For our purposes we are going to explore hobby electronics. We will examine just the components you are likely to encounter starting out. We hope to demystify some of the magic of technology while showing you exciting possibilities.
Fundamentals of Electronics
There are only 3 things you can do to an electronic signal: turn it on, turn it off or vary its amplitude. All electronic devices consist of a source and a load. Every source has a potential difference: a positive pole and a negative pole and some amount of voltage between them. Alternating current (AC) switches these poles 60 times a second while direct current (DC) remains fixed. Most DC loads, however complex, may be represented by a resistor to express the overall demand upon the source.
The source may be a battery pack or a power supply. The load could be a light bulb, or a computer motherboard. The path that connects the source to the load is called a circuit; because it departs from the source and must return to it. In general, the worst thing to do to a source is to short-circuit it without any load. In a short-circuit condition 100% of the source’s current capacity (the rate of flow of electrons) is unleashed; resulting in damaged equipment, possibly a fire or explosion (like the lithium-ion batteries of late).
A good load is suppose to provide some resistance to the flow of current so that it consumes power from the source at a controlled rate. It is the difference between drinking from a water fountain and a fire hose. The current flowing through the load generates heat. Unless the load is supposed to be a heating element; the heat that is generated is just waste. Heat is the enemy of electronics (causing premature wear and destruction); and waste is the enemy of our environmental resources. Good circuit design aims to be energy-efficient and only consumes the power necessary to do the job.
Ohms Law and the Power Wheel
Ohms Law states that a 1 volt source connected to a 1 ohm load results in 1 amp of current. Voltage is the potential difference of the source; we commonly handle 9V batteries and many electronic devices run on 5.0V or 3.3V. Current is the rate of flow of electronics and is measures in amps; however, for hobby projects and electronics, most of our circuits consume milliamps (mA) or 0.001 to 0.500 A. Resistance is the property that restricts the flow of electrons and is measured in ohms.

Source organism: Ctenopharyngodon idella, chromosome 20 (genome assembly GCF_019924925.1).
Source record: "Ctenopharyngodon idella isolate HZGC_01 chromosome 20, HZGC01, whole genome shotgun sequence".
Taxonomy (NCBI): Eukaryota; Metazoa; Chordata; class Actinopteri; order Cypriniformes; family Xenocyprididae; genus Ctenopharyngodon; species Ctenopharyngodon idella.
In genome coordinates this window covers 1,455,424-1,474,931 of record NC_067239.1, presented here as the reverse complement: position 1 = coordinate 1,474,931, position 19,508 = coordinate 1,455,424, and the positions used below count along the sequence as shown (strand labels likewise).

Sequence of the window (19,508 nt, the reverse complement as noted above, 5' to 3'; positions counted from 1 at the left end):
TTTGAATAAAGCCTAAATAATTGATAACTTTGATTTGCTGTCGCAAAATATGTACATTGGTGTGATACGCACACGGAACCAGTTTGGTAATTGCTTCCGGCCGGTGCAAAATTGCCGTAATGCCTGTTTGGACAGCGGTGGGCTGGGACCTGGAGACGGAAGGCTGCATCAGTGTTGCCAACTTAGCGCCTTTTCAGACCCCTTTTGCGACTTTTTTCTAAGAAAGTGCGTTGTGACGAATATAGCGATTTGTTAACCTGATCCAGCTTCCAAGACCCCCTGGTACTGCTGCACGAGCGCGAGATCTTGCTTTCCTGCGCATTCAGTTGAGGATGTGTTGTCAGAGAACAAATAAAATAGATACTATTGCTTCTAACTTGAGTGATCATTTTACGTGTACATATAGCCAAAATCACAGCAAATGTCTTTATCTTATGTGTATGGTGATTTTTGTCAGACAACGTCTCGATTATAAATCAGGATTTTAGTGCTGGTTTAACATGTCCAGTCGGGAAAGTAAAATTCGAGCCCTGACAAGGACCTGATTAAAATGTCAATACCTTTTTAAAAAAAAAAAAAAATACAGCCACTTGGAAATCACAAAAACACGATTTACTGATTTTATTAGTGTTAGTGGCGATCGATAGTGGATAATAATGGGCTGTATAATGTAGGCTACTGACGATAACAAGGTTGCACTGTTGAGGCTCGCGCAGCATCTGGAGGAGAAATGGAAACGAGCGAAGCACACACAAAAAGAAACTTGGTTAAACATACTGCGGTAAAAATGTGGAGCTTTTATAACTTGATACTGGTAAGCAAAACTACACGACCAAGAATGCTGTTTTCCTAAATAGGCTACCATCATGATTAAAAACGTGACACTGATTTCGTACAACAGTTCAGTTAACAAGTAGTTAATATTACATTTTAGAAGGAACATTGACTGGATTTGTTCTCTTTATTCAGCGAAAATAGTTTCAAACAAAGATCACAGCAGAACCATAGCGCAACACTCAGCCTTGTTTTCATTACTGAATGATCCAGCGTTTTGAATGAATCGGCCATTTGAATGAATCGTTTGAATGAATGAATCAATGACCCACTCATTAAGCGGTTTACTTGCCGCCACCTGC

The rule of a series circuit is that current is the same in all points of that circuit. The resistive loads in a series circuit add up; in this illustration it would be 100 + 300 + 50 = 450 ohms. the current would be the same if the load was connected to a single 450 ohm load. In that case, all 9V would be dissipated across that load resulting in a current of 9V/450 ohms = .02A or 20mA. However, in the circuit illustrated; R1, R2 and R3 would have different voltage drops that would add up to 9V. Can you compute the voltage drop of each resistor using Ohm’s Law?
The rule of a parallel circuit is that the same voltage is dissipated across each element. R1, R2 and R3 each dissipate 9V; however, the current through each resistor is different. The current through R1, R2 and R3 annotated by IR1 + IR2 + IR3 = IRT or the total resistance.
One way of calculating the total resistance is using this formula:
(I would not attempt without a good calculator!)
Another way would be to figure out the individual currents:
IR1 = 9V/10Kohm =
IR2 = 9V/2Kohm =
IR3 = 9V/1Kohm =
IT = IR1 +IR2 + IR3 =
RT = 9V/IT =
2 equal resistors in parallel result in 1/2 the total resistance; as in 2 10K-ohm resistors in parallel would measure 5K-ohms.
Series Parallel Circuit
For extra credit; what is the voltage and current for every element of this circuit? How would you attack this? (Solve the parallel branch first, then the equivalent R2:R3 will be a part of a series circuit.)
The Power Wheel
Besides voltage, current and resistance an overall measure of the circuits consumption and efficiency is rated in terms of the power it consumes. The basic formula is P = IE. Power is an important consideration in the rating of components; especially for resistors and transistors. It is measured in Watts (W).
The resistors in your kit are 1/4 W (.25W). If more than that amount of current goes through that rating of resistor it will become hot and ultimately burn up. A conservative margin is at least twice the wattage you expect in the circuit for the component specification.
Resistor Color Codes
Our kits have the 4-band resistors; the 4th band being the tolerance (typically 5%); 5-band resistors are used where higher precision is needed.